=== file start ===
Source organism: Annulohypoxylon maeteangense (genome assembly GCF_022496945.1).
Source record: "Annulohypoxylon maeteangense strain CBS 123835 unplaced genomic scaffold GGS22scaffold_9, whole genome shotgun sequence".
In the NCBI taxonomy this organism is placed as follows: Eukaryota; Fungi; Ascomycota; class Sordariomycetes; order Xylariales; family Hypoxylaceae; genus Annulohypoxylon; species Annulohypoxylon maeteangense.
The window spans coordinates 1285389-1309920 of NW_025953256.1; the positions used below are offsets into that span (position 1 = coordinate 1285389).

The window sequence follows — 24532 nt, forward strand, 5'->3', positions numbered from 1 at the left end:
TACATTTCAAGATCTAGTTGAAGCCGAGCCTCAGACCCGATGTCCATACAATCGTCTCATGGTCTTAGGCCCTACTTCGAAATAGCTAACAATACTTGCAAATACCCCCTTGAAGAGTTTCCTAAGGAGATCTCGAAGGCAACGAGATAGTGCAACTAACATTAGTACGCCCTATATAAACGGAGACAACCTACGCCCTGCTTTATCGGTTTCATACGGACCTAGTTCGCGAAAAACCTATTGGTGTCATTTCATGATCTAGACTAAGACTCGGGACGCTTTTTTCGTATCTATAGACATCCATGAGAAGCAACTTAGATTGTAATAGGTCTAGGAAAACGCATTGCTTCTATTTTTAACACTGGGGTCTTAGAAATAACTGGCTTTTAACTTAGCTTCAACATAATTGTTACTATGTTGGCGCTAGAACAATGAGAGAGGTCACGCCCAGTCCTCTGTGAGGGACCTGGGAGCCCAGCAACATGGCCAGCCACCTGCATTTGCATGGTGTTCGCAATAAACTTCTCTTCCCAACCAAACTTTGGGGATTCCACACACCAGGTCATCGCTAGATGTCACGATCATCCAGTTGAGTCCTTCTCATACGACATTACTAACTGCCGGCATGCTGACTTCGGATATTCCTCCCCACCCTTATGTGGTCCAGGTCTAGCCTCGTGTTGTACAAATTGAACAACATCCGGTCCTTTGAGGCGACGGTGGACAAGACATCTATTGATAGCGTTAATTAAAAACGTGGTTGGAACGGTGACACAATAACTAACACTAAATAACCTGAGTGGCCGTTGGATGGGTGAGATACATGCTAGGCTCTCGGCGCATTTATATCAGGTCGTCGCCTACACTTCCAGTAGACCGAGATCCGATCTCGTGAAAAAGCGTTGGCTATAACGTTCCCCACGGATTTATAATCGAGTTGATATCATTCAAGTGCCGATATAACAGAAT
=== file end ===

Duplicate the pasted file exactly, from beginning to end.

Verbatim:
Source organism: Annulohypoxylon maeteangense (genome assembly GCF_022496945.1).
Source record: "Annulohypoxylon maeteangense strain CBS 123835 unplaced genomic scaffold GGS22scaffold_9, whole genome shotgun sequence".
In the NCBI taxonomy this organism is placed as follows: Eukaryota; Fungi; Ascomycota; class Sordariomycetes; order Xylariales; family Hypoxylaceae; genus Annulohypoxylon; species Annulohypoxylon maeteangense.
The window spans coordinates 1285389-1309920 of NW_025953256.1; the positions used below are offsets into that span (position 1 = coordinate 1285389).

The window sequence follows — 24532 nt, forward strand, 5'->3', positions numbered from 1 at the left end:
TACATTTCAAGATCTAGTTGAAGCCGAGCCTCAGACCCGATGTCCATACAATCGTCTCATGGTCTTAGGCCCTACTTCGAAATAGCTAACAATACTTGCAAATACCCCCTTGAAGAGTTTCCTAAGGAGATCTCGAAGGCAACGAGATAGTGCAACTAACATTAGTACGCCCTATATAAACGGAGACAACCTACGCCCTGCTTTATCGGTTTCATACGGACCTAGTTCGCGAAAAACCTATTGGTGTCATTTCATGATCTAGACTAAGACTCGGGACGCTTTTTTCGTATCTATAGACATCCATGAGAAGCAACTTAGATTGTAATAGGTCTAGGAAAACGCATTGCTTCTATTTTTAACACTGGGGTCTTAGAAATAACTGGCTTTTAACTTAGCTTCAACATAATTGTTACTATGTTGGCGCTAGAACAATGAGAGAGGTCACGCCCAGTCCTCTGTGAGGGACCTGGGAGCCCAGCAACATGGCCAGCCACCTGCATTTGCATGGTGTTCGCAATAAACTTCTCTTCCCAACCAAACTTTGGGGATTCCACACACCAGGTCATCGCTAGATGTCACGATCATCCAGTTGAGTCCTTCTCATACGACATTACTAACTGCCGGCATGCTGACTTCGGATATTCCTCCCCACCCTTATGTGGTCCAGGTCTAGCCTCGTGTTGTACAAATTGAACAACATCCGGTCCTTTGAGGCGACGGTGGACAAGACATCTATTGATAGCGTTAATTAAAAACGTGGTTGGAACGGTGACACAATAACTAACACTAAATAACCTGAGTGGCCGTTGGATGGGTGAGATACATGCTAGGCTCTCGGCGCATTTATATCAGGTCGTCGCCTACACTTCCAGTAGACCGAGATCCGATCTCGTGAAAAAGCGTTGGCTATAACGTTCCCCACGGATTTATAATCGAGTTGATATCATTCAAGTGCCGATATAACAGAAT